A Bad User Interface Is Like A Scary Receptionist

Picture yourself visiting a business office for the first time and then imagine a really grumpy receptionist behind the reception desk. Stunned (and slightly afraid) by what you see, you take a few hesitant steps towards them. The receptionist looks up at you in a surly manner, all with the air ‘so what do YOU want then?’ Would you want to continue, or would you turn tail and run for cover?

Next think about starting up a new application on your computer. You open the program for the first time, with the hope that you will be able to make sense of it all and be using it very quickly, only to find that a whole host of buttons and a navigation menu that leaves you gasping for breath. Like with that receptionist, do you continue or just turn the d*m thing off with a view to coming back to it when you have more time and ‘brain power’.

 

That Cantankerous Receptionist

In the real ‘physical’ world of people, that awkward receptionist is a direct experience that many of us will have had, as in some cases, the receptionist takes their duty as a ‘gate keeper’ that bit too seriously..

Whereas in the digital world, both online and off, that receptionist takes comes in the form of a bad user interface (UI).

What they have in common is that they both just put you off just being there, both being uninviting, unhelpful and on top of that all, totally unexpected. The worst thing is that they also both leave a nasty taste in your mouth, and that can take some getting rid of as it ‘colours’ that all important ‘first impression’.

In some cases, both online and offline, in the digital or ‘real’ world, this initial unpleasantness can be so terrible that everything stops then and there, the visitor leaving the office or the user closing the program or clicking on the dreaded ‘back button’ in their browser, in some cases never to return.

 

That Fateful First Impression

Bad first impressions of any kind can be bad news, but more so in the ‘digital’ world than the real one it seems. One study in 2004 concluded that first impressions are 94% design-related, all of which means that design is even more important than many first thought.

Those over 50 will be able to tell you just how much has changed. Not so long ago, every product came with a detailed instruction manual, whilst the web was full of ‘colourful’ sites that made you chase the button you needed to click around the screen, just because it was innovative…

In those (what seems) far off days, consumers were more liable to let you off when you got things a bit wrong, but today, if they don’t ‘get’ your product right away, they are very likely to put the product down, or close the App or website for good.

 

A Grunt is not a Greeting

Just like when you visit an office, that first view of a new product – that fateful first impression, should be warm and inviting. The interface needs to be clear, gently easing the user into way it all works at reasonable, but not slow pace. The main thing here is to ensure that the user maintains a level of confidence, confidence that they are in the right place and are using the best tool for the job they have to do.

If the user interface is poor, it is just like getting a grunt instead of a cheerful “how can I help you?”

In all cases, it is imperative to remember that when presented with the unpleasant surprise of an unsuitable or confused User Interface (UI), the user is likely to stumble and thus the feelings of distaste and distrust will start to build.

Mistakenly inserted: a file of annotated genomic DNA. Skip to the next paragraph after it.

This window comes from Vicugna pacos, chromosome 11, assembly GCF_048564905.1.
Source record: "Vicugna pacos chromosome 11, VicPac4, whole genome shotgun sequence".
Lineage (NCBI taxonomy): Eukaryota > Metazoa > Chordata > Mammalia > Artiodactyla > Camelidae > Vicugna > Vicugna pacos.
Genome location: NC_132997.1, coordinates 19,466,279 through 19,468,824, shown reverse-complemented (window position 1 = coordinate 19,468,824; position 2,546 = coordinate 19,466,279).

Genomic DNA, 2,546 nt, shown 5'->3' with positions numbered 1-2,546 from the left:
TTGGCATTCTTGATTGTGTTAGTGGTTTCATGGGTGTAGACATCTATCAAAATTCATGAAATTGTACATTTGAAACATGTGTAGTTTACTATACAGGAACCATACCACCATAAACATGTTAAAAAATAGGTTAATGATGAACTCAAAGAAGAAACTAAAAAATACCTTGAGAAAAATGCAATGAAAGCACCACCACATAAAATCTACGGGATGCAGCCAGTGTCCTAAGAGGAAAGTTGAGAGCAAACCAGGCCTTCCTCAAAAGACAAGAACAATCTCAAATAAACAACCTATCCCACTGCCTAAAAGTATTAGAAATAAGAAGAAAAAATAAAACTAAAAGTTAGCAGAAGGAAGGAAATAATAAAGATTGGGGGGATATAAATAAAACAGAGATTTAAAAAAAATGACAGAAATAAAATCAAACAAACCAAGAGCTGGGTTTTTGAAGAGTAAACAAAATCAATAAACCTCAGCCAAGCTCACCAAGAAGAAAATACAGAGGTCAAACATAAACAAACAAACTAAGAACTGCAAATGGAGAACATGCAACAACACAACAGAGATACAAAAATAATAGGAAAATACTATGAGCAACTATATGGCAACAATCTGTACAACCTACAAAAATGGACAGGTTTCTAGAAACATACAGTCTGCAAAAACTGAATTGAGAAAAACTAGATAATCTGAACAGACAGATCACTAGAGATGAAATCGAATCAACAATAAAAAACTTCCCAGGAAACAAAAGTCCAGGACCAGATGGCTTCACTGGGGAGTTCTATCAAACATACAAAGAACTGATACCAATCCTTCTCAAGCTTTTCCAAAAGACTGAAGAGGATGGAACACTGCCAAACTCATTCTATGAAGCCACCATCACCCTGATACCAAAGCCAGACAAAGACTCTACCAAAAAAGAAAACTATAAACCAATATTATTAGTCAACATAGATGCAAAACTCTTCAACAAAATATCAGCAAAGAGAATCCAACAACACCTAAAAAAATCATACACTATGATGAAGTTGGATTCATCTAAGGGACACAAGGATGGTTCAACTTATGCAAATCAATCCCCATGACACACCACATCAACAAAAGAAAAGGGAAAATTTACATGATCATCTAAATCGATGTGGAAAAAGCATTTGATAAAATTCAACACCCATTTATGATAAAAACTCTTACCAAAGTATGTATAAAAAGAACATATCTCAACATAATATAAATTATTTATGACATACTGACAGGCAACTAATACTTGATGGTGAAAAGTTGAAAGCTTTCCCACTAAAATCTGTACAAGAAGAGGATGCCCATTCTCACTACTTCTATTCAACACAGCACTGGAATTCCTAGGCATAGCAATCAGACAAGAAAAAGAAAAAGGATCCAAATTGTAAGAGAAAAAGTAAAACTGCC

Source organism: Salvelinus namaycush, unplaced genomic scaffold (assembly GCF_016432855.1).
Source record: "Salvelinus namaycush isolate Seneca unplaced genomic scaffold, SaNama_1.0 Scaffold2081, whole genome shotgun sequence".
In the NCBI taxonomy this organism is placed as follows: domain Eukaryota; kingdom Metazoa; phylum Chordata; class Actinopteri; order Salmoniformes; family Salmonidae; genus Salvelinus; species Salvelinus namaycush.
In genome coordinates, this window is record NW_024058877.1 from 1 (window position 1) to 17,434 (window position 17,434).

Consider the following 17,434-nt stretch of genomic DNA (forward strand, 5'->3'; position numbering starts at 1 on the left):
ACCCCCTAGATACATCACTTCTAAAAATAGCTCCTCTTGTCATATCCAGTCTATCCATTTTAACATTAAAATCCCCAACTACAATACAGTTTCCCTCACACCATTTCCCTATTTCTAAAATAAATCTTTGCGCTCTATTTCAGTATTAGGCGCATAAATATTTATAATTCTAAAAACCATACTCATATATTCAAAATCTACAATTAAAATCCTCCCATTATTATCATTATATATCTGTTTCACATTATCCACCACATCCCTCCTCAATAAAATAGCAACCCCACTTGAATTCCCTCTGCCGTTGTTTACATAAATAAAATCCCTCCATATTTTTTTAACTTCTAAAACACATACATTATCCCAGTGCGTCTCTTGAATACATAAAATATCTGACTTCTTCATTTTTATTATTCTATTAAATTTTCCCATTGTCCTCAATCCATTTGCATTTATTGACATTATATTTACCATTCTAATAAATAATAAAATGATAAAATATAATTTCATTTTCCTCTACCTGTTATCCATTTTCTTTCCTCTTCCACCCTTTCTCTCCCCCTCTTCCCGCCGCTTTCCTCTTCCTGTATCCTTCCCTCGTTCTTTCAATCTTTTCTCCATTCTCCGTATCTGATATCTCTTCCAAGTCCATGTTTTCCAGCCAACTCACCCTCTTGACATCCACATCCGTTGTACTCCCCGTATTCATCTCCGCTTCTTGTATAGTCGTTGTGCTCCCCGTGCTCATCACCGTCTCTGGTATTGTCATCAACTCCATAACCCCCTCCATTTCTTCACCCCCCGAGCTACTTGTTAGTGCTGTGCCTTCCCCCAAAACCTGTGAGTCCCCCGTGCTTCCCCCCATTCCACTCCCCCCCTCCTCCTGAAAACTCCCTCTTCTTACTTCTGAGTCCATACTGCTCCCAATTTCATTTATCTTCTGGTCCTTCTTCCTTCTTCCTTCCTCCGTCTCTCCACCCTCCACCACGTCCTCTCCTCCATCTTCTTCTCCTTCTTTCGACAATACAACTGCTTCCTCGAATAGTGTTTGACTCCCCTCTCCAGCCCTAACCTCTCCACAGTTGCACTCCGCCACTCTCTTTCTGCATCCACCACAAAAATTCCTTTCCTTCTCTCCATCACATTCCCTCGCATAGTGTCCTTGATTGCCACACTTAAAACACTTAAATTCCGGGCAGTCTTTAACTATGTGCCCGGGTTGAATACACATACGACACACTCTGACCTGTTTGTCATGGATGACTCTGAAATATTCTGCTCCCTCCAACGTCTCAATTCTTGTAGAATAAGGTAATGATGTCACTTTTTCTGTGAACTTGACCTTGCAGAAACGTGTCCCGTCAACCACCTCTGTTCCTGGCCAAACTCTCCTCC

The User Interface is a Window to Your Brand

The human mind is a complex thing and it is all too easy to send the wrong impression, just at the time you REALLY don’t want to. This is especially true for Apps and websites, and like it or not, your users will look at your interface as your brand. After all this is how they interact with you and your products / services, it being in fact their main ‘touch point’ with your business. Thus, if your user interface makes a bad impression on the user, this will lead to them associating your business with the same ‘bad odour’.

Shockingly, it seems research shows that 75% of users make judgments about how good a company’s is based on the design of the interface they deal with that company with (bad receptionists beware). Thus a poor UI is a red flag, a minus point to how good they think your business is.

 

Books and Covers

There is an old saying telling all not to judge a book by its cover (but instead by its contents). This has led some to believe that this means that you can get away with a poor UI, if the App etc works and does the job it was intended for.

This however is a falsehood, users consider the UI as not the cover, but how readable the content is likely to be, and thus if the UI is unclear (in essence ‘unreadable’) they will consider the whole thing ‘unreadable’ and thus put the ‘book’ down.

 

UI’s with Attitude Problems

Consider the process of having your car parked for you. If the person taking your keys looks shabby or does not offer you the normal pleasantry’s, then you are more likely to think your car is not going to get the care you desire, quite the opposite of when the operative was smart and pleasant. In essence in the former case the UI was poor…
Basically, poor UI’s inevitably lead to usability issues and the bad feelings these cause foster mistrust about your brand

Simply put, it all boils down to this: your user interface is the window to the ‘face’ of your company. Do not make yours miserable.

 

Note

If you are worried that your UI may be making your users ‘sad’ please do give the web design team at Rouge a call, we’re here to make you (and your users) happy !!

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